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Most dangerous cutaneous malignancy, high metastatic potential, poor prognosis with metastatic spread.
Melanoma has been diagnosed in 73,870 people in the United States in 2015 and caused 9940 deaths.
Fair complexion, sun exposure, family history of melanoma, dysplastic nevus syndrome (autosomal dominant disorder with multiple nevi of distinctive appearance and cutaneous melanoma may be associated with 9p deletion), and presence of a giant congenital nevus (Table 67-1). Blacks have a low incidence.
|Total body nevi (higher number = higher risk)|
|Family or personal history|
|Light skin/hair/eye color|
|Poor tanning ability|
|UV exposure/sunburns/tanning booths|
Sun avoidance lowers risk. Sunscreens are not proven effective.
- Superficial spreading melanoma: Most common; begins with initial radial growth phase before invasion.
- Lentigo maligna melanoma: Very long radial growth phase before invasion, lentigo maligna (Hutchinson’s melanotic freckle) is precursor lesion, most common in elderly and in sun-exposed areas (esp. face).
- Acral lentiginous: Most common form in darkly pigmented pts; occurs on palms and soles, mucosal surfaces, in nail beds and mucocutaneous junctions; similar to lentigo maligna melanoma but with more aggressive biologic behavior.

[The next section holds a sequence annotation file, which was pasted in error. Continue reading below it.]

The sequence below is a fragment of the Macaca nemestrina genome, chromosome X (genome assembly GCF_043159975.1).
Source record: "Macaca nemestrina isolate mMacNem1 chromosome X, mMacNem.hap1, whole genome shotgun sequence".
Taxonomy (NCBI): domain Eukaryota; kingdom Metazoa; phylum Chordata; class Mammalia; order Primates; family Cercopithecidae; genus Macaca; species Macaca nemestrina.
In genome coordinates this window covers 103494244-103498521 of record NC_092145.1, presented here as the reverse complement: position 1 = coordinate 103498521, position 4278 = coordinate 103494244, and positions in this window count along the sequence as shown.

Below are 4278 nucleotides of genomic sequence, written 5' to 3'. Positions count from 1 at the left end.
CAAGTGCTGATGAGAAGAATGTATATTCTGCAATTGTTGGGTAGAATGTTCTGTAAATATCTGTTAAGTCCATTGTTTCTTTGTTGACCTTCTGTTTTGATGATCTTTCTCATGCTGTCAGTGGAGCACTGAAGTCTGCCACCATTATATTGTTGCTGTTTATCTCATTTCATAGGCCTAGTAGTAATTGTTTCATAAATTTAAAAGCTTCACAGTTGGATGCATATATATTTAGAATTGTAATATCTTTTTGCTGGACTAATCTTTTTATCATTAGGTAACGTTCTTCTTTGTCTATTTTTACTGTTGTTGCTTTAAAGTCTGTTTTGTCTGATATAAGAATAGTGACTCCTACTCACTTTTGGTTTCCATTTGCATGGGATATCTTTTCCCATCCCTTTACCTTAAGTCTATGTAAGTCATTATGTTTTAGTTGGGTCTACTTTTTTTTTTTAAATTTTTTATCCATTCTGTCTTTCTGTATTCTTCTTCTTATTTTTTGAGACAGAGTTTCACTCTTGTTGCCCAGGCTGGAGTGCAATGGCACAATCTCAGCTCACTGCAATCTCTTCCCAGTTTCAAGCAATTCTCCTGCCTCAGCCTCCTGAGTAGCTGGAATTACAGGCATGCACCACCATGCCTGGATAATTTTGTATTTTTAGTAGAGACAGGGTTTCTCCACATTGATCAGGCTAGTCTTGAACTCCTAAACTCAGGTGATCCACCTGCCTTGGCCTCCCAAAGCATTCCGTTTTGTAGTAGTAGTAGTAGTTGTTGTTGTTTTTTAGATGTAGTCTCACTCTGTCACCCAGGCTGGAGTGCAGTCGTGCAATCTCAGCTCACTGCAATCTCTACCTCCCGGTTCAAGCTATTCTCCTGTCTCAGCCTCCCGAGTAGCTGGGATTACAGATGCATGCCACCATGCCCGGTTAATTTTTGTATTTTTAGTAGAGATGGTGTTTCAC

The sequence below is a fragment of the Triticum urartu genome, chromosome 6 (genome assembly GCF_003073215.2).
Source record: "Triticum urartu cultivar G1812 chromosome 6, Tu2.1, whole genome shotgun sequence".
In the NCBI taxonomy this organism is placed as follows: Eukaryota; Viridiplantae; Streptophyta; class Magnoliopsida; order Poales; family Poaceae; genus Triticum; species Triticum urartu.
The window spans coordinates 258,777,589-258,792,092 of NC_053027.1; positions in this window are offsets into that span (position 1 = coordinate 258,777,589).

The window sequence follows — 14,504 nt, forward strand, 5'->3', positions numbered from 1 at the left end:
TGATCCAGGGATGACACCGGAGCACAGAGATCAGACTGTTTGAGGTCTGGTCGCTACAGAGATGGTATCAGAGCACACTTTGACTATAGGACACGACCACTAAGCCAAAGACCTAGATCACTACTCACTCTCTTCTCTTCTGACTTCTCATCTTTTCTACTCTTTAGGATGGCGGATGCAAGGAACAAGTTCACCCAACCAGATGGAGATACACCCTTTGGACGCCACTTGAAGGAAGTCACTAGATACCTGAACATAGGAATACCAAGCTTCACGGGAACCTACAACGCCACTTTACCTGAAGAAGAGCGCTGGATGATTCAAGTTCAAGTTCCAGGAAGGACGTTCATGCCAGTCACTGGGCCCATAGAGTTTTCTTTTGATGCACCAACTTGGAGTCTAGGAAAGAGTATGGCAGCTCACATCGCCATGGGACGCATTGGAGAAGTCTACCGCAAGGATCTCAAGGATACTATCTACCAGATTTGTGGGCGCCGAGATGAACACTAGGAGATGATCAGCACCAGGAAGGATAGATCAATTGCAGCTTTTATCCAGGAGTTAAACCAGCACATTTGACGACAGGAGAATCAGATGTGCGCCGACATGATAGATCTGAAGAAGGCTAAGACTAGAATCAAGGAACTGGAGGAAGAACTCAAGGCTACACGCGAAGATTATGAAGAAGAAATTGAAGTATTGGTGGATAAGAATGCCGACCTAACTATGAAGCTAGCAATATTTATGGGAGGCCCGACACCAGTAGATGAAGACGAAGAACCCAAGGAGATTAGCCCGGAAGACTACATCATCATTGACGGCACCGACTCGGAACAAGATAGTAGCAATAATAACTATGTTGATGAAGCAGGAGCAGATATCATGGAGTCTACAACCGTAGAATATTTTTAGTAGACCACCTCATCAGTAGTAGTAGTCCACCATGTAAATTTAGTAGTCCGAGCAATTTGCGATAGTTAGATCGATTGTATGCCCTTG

- Nodular: Generally poor prognosis because of invasive growth from onset.
About half of melanomas carry an activating somatic mutation in the BRAF gene, often a valine to glutamate substitution at amino acid 600 (V600E). N-ras is mutated in about 20% and rare pts have activating mutations in c-kit. These mutations have been targeted by therapeutic agents that have antitumor activity.
Generally pigmented (rarely amelanotic); color of lesions varies, but red, white, and/or blue are common, in addition to brown and/or black. Suspicion should be raised by a pigmented skin lesion that is >6 mm in diameter, asymmetric, has an irregular surface or border, or has variation in color.
Best with thin lesions without evidence of metastatic spread; with increasing thickness or evidence of spread, prognosis worsens. Stages I and II (primary tumor without spread) have 85% 5-year survival. Stage III (palpable regional nodes with tumor) has a 50% 5-year survival when only one node is involved and 15–20% when four or more are involved. Stage IV (disseminated disease) has <5% 5-year survival.